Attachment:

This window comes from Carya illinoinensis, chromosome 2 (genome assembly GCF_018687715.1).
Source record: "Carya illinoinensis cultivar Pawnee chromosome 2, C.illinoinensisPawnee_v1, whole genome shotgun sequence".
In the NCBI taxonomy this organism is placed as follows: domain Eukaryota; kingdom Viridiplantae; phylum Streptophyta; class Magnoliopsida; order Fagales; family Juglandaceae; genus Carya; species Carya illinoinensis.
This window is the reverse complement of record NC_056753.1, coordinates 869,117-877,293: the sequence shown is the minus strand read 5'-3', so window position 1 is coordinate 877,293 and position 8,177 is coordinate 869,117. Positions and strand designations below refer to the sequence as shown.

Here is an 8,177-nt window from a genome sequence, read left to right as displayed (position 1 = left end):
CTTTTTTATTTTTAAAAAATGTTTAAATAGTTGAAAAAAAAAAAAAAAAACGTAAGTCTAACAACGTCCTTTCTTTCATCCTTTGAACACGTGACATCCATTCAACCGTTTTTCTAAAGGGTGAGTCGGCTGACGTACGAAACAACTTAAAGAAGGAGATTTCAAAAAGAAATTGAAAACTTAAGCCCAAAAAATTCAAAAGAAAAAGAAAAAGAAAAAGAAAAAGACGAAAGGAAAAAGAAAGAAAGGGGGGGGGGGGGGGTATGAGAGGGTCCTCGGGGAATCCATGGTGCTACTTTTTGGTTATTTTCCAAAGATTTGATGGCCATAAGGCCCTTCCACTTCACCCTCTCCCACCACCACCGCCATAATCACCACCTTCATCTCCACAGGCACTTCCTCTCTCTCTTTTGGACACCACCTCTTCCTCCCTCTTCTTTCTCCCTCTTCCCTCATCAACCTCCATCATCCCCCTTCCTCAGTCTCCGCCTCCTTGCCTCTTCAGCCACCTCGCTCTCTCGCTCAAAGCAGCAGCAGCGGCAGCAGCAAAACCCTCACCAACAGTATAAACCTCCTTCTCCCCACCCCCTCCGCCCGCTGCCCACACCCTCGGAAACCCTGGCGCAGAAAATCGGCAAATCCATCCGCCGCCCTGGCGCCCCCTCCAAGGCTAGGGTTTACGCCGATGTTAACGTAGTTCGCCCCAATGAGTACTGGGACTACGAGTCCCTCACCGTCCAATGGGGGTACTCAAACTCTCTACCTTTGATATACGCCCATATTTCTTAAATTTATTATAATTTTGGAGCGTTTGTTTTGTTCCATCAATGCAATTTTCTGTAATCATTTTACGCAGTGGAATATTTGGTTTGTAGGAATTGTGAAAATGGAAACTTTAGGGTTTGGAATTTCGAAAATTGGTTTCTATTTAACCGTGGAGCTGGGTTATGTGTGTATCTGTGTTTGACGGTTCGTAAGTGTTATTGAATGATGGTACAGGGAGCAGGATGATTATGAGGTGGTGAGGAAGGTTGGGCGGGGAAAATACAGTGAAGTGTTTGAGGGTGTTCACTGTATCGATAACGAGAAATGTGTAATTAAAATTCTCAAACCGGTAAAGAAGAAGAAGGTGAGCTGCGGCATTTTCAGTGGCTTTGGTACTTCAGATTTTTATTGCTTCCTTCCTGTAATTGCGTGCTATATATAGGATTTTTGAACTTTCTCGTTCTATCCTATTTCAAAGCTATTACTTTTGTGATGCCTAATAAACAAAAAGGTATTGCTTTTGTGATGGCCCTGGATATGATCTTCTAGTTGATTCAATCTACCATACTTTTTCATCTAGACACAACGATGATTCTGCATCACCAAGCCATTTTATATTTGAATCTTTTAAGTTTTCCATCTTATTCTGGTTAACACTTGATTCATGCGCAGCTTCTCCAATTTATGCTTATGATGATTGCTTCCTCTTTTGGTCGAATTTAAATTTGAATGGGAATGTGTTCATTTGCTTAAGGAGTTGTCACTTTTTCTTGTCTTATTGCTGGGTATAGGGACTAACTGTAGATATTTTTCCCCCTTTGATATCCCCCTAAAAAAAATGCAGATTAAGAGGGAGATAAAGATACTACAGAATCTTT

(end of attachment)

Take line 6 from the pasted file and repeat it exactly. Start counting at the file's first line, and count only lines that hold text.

CTTTTTTATTTTTAAAAAATGTTTAAATAGTTGAAAAAAAAAAAAAAAAACGTAAGTCTAACAACGTCCTTTCTTTCATCCTTTGAACACGTGACATCCATTCAACCGTTTTTCTAAAGGGTGAGTCGGCTGACGTACGAAACAACTTAAAGAAGGAGATTTCAAAAAGAAATTGAAAACTTAAGCCCAAAAAATTCAAAAGAAAAAGAAAAAGAAAAAGAAAAAGACGAAAGGAAAAAGAAAGAAAGGGGGGGGGGGGGGGTATGAGAGGGTCCTCGGGGAATCCATGGTGCTACTTTTTGGTTATTTTCCAAAGATTTGATGGCCATAAGGCCCTTCCACTTCACCCTCTCCCACCACCACCGCCATAATCACCACCTTCATCTCCACAGGCACTTCCTCTCTCTCTTTTGGACACCACCTCTTCCTCCCTCTTCTTTCTCCCTCTTCCCTCATCAACCTCCATCATCCCCCTTCCTCAGTCTCCGCCTCCTTGCCTCTTCAGCCACCTCGCTCTCTCGCTCAAAGCAGCAGCAGCGGCAGCAGCAAAACCCTCACCAACAGTATAAACCTCCTTCTCCCCACCCCCTCCGCCCGCTGCCCACACCCTCGGAAACCCTGGCGCAGAAAATCGGCAAATCCATCCGCCGCCCTGGCGCCCCCTCCAAGGCTAGGGTTTACGCCGATGTTAACGTAGTTCGCCCCAATGAGTACTGGGACTACGAGTCCCTCACCGTCCAATGGGGGTACTCAAACTCTCTACCTTTGATATACGCCCATATTTCTTAAATTTATTATAATTTTGGAGCGTTTGTTTTGTTCCATCAATGCAATTTTCTGTAATCATTTTACGCAGTGGAATATTTGGTTTGTAGGAATTGTGAAAATGGAAACTTTAGGGTTTGGAATTTCGAAAATTGGTTTCTATTTAACCGTGGAGCTGGGTTATGTGTGTATCTGTGTTTGACGGTTCGTAAGTGTTATTGAATGATGGTACAGGGAGCAGGATGATTATGAGGTGGTGAGGAAGGTTGGGCGGGGAAAATACAGTGAAGTGTTTGAGGGTGTTCACTGTATCGATAACGAGAAATGTGTAATTAAAATTCTCAAACCGGTAAAGAAGAAGAAGGTGAGCTGCGGCATTTTCAGTGGCTTTGGTACTTCAGATTTTTATTGCTTCCTTCCTGTAATTGCGTGCTATATATAGGATTTTTGAACTTTCTCGTTCTATCCTATTTCAAAGCTATTACTTTTGTGATGCCTAATAAACAAAAAGGTATTGCTTTTGTGATGGCCCTGGATATGATCTTCTAGTTGATTCAATCTACCATACTTTTTCATCTAGACACAACGATGATTCTGCATCACCAAGCCATTTTATATTTGAATCTTTTAAGTTTTCCATCTTATTCTGGTTAACACTTGATTCATGCGCAGCTTCTCCAATTTATGCTTATGATGATTGCTTCCTCTTTTGGTCGAATTTAAATTTGAATGGGAATGTGTTCATTTGCTTAAGGAGTTGTCACTTTTTCTTGTCTTATTGCTGGGTATAGGGACTAACTGTAGATATTTTTCCCCCTTTGATATCCCCCTAAAAAAAATGCAGATTAAGAGGGAGATAAAGATACTACAGAATCTTT